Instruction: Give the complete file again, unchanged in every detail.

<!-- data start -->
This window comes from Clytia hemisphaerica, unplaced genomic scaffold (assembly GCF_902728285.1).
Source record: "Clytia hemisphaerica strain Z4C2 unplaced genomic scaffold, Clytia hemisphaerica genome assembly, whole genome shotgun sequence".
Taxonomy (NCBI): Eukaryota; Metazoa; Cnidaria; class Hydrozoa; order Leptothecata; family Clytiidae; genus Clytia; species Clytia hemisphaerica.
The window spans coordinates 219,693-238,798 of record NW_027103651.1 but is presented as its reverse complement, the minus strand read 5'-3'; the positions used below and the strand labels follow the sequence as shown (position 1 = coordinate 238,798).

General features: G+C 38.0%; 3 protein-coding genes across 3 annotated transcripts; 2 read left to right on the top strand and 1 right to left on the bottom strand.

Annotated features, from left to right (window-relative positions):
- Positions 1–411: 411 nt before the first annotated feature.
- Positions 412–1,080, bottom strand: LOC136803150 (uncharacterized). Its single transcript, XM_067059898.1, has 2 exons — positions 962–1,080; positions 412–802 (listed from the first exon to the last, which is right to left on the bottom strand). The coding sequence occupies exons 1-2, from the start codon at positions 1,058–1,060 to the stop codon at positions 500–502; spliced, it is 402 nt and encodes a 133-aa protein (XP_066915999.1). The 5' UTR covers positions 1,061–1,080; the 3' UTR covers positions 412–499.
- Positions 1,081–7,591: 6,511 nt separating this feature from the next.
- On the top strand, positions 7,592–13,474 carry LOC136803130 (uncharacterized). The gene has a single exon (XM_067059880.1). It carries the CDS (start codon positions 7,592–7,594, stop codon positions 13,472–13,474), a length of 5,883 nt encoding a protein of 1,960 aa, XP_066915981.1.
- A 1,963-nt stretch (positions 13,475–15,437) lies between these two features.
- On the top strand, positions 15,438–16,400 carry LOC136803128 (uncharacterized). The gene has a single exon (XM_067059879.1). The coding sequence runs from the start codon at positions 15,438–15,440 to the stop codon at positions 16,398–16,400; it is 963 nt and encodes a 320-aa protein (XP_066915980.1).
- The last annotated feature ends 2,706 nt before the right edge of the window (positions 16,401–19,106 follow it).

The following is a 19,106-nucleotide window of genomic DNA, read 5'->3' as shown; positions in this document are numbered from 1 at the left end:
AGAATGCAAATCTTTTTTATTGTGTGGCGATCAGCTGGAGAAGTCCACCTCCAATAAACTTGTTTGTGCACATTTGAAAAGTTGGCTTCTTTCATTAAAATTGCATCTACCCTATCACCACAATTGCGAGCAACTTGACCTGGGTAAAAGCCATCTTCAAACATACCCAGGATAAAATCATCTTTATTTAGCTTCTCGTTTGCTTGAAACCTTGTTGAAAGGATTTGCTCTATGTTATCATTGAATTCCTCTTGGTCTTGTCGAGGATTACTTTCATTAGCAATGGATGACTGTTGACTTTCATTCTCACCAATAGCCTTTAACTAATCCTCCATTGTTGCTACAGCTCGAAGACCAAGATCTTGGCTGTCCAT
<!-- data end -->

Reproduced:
This window comes from Clytia hemisphaerica, unplaced genomic scaffold (assembly GCF_902728285.1).
Source record: "Clytia hemisphaerica strain Z4C2 unplaced genomic scaffold, Clytia hemisphaerica genome assembly, whole genome shotgun sequence".
Taxonomy (NCBI): Eukaryota; Metazoa; Cnidaria; class Hydrozoa; order Leptothecata; family Clytiidae; genus Clytia; species Clytia hemisphaerica.
The window spans coordinates 219,693-238,798 of record NW_027103651.1 but is presented as its reverse complement, the minus strand read 5'-3'; the positions used below and the strand labels follow the sequence as shown (position 1 = coordinate 238,798).

General features: G+C 38.0%; 3 protein-coding genes across 3 annotated transcripts; 2 read left to right on the top strand and 1 right to left on the bottom strand.

Annotated features, from left to right (window-relative positions):
- Positions 1–411: 411 nt before the first annotated feature.
- Positions 412–1,080, bottom strand: LOC136803150 (uncharacterized). Its single transcript, XM_067059898.1, has 2 exons — positions 962–1,080; positions 412–802 (listed from the first exon to the last, which is right to left on the bottom strand). The coding sequence occupies exons 1-2, from the start codon at positions 1,058–1,060 to the stop codon at positions 500–502; spliced, it is 402 nt and encodes a 133-aa protein (XP_066915999.1). The 5' UTR covers positions 1,061–1,080; the 3' UTR covers positions 412–499.
- Positions 1,081–7,591: 6,511 nt separating this feature from the next.
- On the top strand, positions 7,592–13,474 carry LOC136803130 (uncharacterized). The gene has a single exon (XM_067059880.1). It carries the CDS (start codon positions 7,592–7,594, stop codon positions 13,472–13,474), a length of 5,883 nt encoding a protein of 1,960 aa, XP_066915981.1.
- A 1,963-nt stretch (positions 13,475–15,437) lies between these two features.
- On the top strand, positions 15,438–16,400 carry LOC136803128 (uncharacterized). The gene has a single exon (XM_067059879.1). The coding sequence runs from the start codon at positions 15,438–15,440 to the stop codon at positions 16,398–16,400; it is 963 nt and encodes a 320-aa protein (XP_066915980.1).
- The last annotated feature ends 2,706 nt before the right edge of the window (positions 16,401–19,106 follow it).

The following is a 19,106-nucleotide window of genomic DNA, read 5'->3' as shown; positions in this document are numbered from 1 at the left end:
AGAATGCAAATCTTTTTTATTGTGTGGCGATCAGCTGGAGAAGTCCACCTCCAATAAACTTGTTTGTGCACATTTGAAAAGTTGGCTTCTTTCATTAAAATTGCATCTACCCTATCACCACAATTGCGAGCAACTTGACCTGGGTAAAAGCCATCTTCAAACATACCCAGGATAAAATCATCTTTATTTAGCTTCTCGTTTGCTTGAAACCTTGTTGAAAGGATTTGCTCTATGTTATCATTGAATTCCTCTTGGTCTTGTCGAGGATTACTTTCATTAGCAATGGATGACTGTTGACTTTCATTCTCACCAATAGCCTTTAACTAATCCTCCATTGTTGCTACAGCTCGAAGACCAAGATCTTGGCTGTCCAT